This form of argumentation—explaining away variation by recourse to hypothetical historical changes—can produce befuddlement as well as theoretical insight. In the chapter on the Zuni and Sioux, for example, Durkheim and Mauss discover discrepancies among accounts of Zuni distribution of game in different categories but claim in a footnote that these can be “easily explained” by changes in the “orientation of the clans,” although no such explanation is given. Where explanations are attempted, the degree of apparent manipulation is alarming, and it is never clear to what extent the authors’ claims are statements of fact or historical reconstructions based upon sociological principles. In documenting the supposed transition among the Zuni from the classification by clans (a vestige of the more primitive Australian type) to a classification by “quarters” (that is, the four spatial quadrants of north, south, east, and west), the authors argue that the new schema was too clearly opposed to the “facts”; thus, the Zuni were forced to alter their classifications in order to correspond in a satisfactory manner with the objective world. This process is claimed as fact but remains merely an ingenious hypothesis.

If this hypothesis seems once again to lead Durkheim and Mauss away from the initial thesis of the exact correspondence between social organization and classification, the final ethnographic chapter on the Chinese “system” doubtlessly does so in an even more extreme fashion. Indeed, they claim at the very outset that this system has been independent of any particular social formation for as long as it has been known. The Chinese system is said to comprise a multiplicity of layered schemata—such as a classification by the four cardinal points, which are subdivided into eight sections corresponding to eight powers, over which is superimposed a classification by a set of five elements (which, by the way, is said to be reducible to the former, if only some elements are eliminated and others merged).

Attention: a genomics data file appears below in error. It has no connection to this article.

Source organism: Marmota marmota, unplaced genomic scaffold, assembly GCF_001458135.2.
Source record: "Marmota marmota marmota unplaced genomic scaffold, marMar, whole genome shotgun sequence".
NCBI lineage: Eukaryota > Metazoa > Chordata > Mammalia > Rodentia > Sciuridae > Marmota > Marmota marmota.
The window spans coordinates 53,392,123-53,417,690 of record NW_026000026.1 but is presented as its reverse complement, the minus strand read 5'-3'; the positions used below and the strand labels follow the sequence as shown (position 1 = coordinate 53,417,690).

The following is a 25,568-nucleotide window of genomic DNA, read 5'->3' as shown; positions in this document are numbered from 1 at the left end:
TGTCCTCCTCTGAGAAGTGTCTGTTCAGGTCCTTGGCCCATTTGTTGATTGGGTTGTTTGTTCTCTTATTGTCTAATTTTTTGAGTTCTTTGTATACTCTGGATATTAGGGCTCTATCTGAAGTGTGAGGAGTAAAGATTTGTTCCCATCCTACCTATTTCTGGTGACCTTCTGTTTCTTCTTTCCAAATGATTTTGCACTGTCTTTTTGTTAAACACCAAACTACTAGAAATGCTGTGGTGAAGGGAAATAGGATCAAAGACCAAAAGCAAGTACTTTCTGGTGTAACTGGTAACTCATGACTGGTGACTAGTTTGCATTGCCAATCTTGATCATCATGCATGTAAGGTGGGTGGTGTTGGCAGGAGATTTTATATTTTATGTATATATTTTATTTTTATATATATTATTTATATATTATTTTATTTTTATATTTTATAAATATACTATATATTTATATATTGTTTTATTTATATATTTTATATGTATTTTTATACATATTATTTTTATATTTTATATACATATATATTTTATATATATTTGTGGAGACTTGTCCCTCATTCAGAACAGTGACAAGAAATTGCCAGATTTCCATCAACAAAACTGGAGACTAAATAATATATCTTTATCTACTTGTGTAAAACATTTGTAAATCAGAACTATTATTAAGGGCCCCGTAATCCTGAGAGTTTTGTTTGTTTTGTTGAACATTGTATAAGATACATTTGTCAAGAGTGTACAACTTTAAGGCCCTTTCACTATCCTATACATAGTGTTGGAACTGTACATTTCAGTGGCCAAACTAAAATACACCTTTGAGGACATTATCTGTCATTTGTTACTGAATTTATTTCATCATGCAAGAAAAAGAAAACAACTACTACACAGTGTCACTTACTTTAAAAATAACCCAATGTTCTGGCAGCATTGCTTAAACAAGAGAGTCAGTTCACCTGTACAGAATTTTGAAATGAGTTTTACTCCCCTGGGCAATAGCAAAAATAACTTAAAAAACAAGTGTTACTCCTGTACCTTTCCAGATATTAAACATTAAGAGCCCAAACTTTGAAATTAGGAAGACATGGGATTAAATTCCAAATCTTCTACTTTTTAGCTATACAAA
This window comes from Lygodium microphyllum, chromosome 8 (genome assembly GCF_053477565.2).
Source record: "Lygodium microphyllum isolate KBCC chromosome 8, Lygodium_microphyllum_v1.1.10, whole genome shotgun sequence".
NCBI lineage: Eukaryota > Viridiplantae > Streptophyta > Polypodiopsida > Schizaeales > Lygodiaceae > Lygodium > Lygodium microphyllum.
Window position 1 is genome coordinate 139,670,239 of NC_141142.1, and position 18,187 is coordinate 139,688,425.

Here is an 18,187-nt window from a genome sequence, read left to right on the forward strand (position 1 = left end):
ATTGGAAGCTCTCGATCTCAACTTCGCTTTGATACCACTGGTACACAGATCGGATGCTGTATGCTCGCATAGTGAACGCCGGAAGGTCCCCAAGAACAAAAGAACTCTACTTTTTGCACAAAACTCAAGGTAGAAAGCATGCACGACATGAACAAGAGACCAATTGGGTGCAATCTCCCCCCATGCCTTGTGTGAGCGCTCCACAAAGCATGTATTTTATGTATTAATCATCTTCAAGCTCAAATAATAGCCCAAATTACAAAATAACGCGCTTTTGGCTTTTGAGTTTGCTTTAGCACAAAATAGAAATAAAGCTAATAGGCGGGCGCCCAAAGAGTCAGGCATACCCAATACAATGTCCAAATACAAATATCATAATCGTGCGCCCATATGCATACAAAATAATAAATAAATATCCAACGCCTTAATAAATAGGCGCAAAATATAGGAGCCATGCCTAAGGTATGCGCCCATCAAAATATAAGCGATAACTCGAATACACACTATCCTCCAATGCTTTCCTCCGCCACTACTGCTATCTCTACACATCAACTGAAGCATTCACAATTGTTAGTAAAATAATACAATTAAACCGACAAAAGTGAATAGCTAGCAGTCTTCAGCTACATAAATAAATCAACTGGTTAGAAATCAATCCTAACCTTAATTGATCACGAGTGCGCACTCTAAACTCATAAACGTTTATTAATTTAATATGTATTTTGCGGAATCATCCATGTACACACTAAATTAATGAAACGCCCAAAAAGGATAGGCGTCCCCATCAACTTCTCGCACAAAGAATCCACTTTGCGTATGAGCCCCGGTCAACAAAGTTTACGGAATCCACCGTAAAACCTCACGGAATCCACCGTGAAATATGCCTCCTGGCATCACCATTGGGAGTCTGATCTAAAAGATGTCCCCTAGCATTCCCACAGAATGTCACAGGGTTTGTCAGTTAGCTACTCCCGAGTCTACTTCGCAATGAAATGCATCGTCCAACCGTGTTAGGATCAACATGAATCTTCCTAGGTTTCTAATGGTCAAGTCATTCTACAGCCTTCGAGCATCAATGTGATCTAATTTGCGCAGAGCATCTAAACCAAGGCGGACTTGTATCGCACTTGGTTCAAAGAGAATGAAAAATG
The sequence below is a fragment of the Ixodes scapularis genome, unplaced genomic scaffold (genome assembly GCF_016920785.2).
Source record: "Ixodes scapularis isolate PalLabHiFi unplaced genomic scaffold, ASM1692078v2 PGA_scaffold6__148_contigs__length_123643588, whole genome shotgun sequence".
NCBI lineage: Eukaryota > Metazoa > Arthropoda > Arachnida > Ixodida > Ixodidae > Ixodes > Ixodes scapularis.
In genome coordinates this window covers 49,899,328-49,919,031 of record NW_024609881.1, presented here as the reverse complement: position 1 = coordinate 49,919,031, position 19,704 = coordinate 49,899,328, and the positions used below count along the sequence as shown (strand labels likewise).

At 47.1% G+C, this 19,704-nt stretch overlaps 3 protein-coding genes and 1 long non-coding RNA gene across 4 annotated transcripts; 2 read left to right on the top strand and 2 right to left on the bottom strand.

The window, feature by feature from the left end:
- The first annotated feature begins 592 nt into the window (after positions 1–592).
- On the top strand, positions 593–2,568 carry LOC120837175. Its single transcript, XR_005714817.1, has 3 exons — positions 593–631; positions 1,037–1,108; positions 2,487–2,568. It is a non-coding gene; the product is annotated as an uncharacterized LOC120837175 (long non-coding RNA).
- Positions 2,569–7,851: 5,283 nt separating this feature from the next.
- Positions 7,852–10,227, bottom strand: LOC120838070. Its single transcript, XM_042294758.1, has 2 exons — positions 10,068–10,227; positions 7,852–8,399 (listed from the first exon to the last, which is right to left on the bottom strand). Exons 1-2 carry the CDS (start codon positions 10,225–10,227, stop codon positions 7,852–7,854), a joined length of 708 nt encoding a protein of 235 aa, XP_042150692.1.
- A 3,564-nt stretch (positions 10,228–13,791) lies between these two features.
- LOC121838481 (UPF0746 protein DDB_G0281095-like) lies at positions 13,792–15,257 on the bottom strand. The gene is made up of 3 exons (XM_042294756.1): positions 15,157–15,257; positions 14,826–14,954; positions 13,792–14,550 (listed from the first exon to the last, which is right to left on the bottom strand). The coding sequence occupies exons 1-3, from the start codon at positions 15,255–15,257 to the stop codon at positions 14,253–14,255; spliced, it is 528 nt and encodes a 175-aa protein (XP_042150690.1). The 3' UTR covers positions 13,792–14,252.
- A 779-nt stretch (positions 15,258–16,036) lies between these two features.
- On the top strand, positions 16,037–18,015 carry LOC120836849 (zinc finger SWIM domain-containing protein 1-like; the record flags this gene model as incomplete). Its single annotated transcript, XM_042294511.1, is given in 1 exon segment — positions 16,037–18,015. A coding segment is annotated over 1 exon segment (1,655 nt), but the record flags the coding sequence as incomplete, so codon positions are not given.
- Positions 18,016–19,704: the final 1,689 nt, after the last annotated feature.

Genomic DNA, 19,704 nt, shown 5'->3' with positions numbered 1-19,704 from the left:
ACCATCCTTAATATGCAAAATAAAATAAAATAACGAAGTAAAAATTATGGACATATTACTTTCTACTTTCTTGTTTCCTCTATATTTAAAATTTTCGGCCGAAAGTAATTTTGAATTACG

Far from being determined by Chinese social organization, this system in fact exists in the reverse relationship with society; the classificatory system is said to regulate the social conduct of members of Chinese society (through a divinatory calendrical cycle). It is possible for the system to become liberated from the determining influence of social morphology because its complexity allows it to “grasp reality closely enough to provide a fairly useful guide to action.” The process of adapting to the “facts” of the objective world which was at work among the Zuni has here to a certain extent freed Chinese thought, through reflection on its “clearly primitive” base, from the simplicity and powerlessness of primitive thought.

It is here that a distinction finally emerges which has underpinned the argument all along: the distinction between the religious nature of primitive classifications and the scientific, or technical, classifications characteristic of rational, logical thought. The movement from the former to the latter corresponds (at least implicitly in Durkheim and Mauss’s thought) with an increasing freedom from social determination and an increasing capacity to explain the world adequately (which implies a capacity to direct action rather than merely reflect it).

The two types of classification are, however, connected; both are speculative attempts to understand the world, and the latter has evolved from the former. It is in their conclusion that Durkheim and Mauss offer an explanation for exactly how it is that primitive classifications are modeled on social relations and, at the same time, an explanation of the nature of the evolution from primitive to scientific. These explanations lie in the role of sentiment in both social organization and thought. Social relationships are said to be based upon sentiments of affinity between groups or individuals, and it is these same sentiments which humans employ in their attempts to understand the world. It is a condition, however, which primarily affects “primitives”; for them, a species is not only a species but also an object of “a certain sentimental attitude.” The movement from primitive to scientific thus consists in the gradual removal of this emotional element from cognition and a resulting clarity, or delineation, in man’s thought about the world. Ultimately, emotion arises in Durkheim and Mauss’s work as the enemy of scientific—that is, individual and reflective rather than social and automatic—thought. Vestiges of such prescientific thought patterns may remain, but it is their gradual disappearance which has characterized the evolution of human classification.